Only recently, I was home (as customary, in my PJs) spending quality time with my sibling when out of the blue, I told her that I wanted to try my mother’s sari.
I know it is weird, but I didn’t shy away from wanting to experiment. Thankfully, my sister didn’t need much urging to go get my mother’s green sari and help me try it out. It would go on to become an experiment that would teach me an important life lesson.
As expected, I wasn’t much help to myself. My sister did all the work, and all I could do was to follow her particular instructions to keep holding certain parts of the sari as she continued the complex process. After the initial struggle, I was finally draped in a sari. Although I had to settle without the blouse (I really wanted to go full length but my sister said my mother’s blouse wouldn’t fit me), it still felt proper.
Now the next thing I did was to walk around my parents’ two and a half story house and greet all the elders as if I was a typical new daughter-in-law. In our culture, a new daughter in law is expected to cover her head with the back end of the sari and bow down to the elders. As I walked up and down in search of my parents and my grandmother, I was gasping for breath. From what started out as a fun experiment, this activity turned into one of the best experiential learning tools for empathy.
By jokingly playing the role of a newly-wed female trying to fit in with her in-laws, I inadvertently realized how difficult it really is for a woman to move around in a sari. Although the handling of the sari may get better with experience, I really think it would still be difficult to do daily chores or even move around easily when you’re wearing one. It must be incredibly tiring and the urge to slip into something more simpler and comfortable must be so high.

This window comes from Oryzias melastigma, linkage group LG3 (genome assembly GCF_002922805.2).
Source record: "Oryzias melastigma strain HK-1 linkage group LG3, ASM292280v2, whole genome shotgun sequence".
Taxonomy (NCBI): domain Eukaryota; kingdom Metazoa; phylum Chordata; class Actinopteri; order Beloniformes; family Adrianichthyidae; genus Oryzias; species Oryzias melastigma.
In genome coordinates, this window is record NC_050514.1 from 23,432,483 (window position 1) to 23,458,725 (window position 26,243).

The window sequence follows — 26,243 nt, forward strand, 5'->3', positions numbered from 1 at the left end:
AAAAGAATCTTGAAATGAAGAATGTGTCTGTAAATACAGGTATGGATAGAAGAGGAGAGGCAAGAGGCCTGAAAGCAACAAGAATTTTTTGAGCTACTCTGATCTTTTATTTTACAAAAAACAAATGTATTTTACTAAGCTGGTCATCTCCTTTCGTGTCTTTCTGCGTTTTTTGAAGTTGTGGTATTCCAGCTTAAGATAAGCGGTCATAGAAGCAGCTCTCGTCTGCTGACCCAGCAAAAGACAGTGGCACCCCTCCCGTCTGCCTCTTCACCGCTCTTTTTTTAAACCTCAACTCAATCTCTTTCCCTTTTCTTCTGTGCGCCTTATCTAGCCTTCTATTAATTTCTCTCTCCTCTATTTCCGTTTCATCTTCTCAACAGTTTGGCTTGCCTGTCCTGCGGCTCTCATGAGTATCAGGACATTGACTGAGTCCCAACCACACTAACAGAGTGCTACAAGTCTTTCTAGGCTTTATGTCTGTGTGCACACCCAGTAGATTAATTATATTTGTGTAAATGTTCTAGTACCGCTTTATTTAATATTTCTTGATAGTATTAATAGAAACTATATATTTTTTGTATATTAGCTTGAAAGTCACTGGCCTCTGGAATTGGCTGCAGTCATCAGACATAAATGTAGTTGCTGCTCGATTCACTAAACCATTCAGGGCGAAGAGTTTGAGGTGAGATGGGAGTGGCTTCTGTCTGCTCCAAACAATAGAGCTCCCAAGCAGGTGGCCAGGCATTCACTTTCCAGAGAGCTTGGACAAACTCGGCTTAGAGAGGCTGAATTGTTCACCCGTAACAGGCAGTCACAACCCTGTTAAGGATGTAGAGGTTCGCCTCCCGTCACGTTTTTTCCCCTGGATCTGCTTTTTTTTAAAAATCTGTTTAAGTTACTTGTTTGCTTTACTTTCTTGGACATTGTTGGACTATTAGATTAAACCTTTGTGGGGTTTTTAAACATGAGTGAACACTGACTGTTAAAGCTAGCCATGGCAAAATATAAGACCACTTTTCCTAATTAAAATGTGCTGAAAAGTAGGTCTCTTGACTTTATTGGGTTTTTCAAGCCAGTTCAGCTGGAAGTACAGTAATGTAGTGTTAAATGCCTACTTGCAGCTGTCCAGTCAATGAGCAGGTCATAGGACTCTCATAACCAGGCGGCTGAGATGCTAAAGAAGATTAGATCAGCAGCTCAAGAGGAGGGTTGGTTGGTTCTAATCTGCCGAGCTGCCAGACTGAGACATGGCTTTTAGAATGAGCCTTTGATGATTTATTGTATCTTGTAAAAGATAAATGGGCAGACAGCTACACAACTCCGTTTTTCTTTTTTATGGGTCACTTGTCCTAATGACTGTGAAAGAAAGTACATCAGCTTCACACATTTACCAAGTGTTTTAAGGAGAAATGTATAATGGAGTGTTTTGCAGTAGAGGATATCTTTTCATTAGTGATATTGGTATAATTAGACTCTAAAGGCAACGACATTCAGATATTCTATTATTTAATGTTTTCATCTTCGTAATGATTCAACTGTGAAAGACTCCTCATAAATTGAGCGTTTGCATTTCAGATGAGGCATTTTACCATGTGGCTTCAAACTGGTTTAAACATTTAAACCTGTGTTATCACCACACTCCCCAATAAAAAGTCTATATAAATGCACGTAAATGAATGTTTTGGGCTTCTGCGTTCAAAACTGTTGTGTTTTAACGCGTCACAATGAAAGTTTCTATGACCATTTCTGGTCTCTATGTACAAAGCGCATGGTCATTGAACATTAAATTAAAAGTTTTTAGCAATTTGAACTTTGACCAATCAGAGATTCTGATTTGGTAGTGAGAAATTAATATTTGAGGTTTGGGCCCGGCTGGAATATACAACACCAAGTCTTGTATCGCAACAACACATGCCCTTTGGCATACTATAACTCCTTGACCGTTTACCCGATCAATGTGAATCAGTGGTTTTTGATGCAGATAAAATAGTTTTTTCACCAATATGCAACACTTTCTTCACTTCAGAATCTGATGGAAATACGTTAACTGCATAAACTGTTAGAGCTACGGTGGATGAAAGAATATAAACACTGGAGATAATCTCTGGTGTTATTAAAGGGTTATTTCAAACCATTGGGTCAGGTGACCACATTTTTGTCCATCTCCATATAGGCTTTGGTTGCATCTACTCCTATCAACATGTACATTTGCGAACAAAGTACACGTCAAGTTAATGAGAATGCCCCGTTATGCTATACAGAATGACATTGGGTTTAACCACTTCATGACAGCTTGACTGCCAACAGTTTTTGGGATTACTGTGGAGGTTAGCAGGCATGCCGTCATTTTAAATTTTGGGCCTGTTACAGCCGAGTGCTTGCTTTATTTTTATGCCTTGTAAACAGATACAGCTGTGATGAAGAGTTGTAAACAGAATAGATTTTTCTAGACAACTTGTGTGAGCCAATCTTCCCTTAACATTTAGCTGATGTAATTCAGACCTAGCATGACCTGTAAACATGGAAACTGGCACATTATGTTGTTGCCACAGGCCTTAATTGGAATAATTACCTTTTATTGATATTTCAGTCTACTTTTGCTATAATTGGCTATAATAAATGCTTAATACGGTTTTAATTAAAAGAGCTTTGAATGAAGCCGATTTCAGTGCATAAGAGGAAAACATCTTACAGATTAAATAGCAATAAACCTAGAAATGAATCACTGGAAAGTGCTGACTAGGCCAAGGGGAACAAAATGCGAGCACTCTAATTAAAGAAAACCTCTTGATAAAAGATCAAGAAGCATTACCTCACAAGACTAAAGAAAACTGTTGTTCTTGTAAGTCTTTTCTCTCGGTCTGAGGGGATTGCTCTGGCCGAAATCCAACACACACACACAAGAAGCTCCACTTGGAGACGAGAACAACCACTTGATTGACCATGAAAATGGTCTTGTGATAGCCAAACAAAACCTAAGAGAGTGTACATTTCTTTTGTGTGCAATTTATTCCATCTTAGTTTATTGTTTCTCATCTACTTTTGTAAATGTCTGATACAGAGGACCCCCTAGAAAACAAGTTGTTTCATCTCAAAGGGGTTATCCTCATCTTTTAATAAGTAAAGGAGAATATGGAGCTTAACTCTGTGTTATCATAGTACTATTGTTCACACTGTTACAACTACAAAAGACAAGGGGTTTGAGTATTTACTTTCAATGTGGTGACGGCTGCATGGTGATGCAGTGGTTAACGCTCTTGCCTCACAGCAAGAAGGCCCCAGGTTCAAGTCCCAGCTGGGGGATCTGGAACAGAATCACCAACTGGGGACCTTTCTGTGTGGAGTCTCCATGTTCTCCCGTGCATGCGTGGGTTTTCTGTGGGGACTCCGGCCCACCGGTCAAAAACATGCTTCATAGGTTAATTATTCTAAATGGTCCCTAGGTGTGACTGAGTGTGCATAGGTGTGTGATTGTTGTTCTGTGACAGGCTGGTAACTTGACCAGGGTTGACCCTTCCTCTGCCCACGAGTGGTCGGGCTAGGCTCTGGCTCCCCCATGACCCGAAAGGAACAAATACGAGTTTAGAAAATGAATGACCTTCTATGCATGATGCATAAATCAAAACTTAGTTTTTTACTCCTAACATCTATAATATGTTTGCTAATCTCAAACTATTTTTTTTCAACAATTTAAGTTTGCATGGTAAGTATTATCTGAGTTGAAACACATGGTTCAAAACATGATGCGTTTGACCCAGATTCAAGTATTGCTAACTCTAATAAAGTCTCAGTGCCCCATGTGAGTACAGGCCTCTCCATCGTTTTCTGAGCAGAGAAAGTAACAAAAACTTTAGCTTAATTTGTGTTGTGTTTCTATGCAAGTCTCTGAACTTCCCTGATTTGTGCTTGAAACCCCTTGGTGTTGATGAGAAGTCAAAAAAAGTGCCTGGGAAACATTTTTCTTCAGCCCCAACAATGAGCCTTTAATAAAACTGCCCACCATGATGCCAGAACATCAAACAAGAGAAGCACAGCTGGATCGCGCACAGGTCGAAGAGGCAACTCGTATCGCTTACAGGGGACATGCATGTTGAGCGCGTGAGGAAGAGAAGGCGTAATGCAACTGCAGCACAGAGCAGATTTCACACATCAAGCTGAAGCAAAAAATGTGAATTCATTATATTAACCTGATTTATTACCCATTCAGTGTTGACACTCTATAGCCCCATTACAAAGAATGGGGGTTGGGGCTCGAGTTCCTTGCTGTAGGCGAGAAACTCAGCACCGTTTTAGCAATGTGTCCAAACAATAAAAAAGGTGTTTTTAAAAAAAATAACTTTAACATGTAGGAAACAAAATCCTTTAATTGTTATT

If you’re wondering what wearing a sari can teach you, then the sari is nothing more than a metaphor for all the things in life that we wish to see other people do but wouldn’t necessarily do ourselves. Think of grand functions (especially in professional settings) when the senior male counterparts insist their female counterparts wear sari so that they look graceful. Sure, the females would look amazing in their saris, but what about the subsequent discomforts that come with it? Would the male counterparts still be insistent on the sari if they themselves had to wear it too?
The sari here is any such demands you make on other people without having to worry for yourself what it is asking of them.
If a sari can teach you to put yourself in someone else’s shoes and feel what they are feeling, what sari will you relieve someone off today?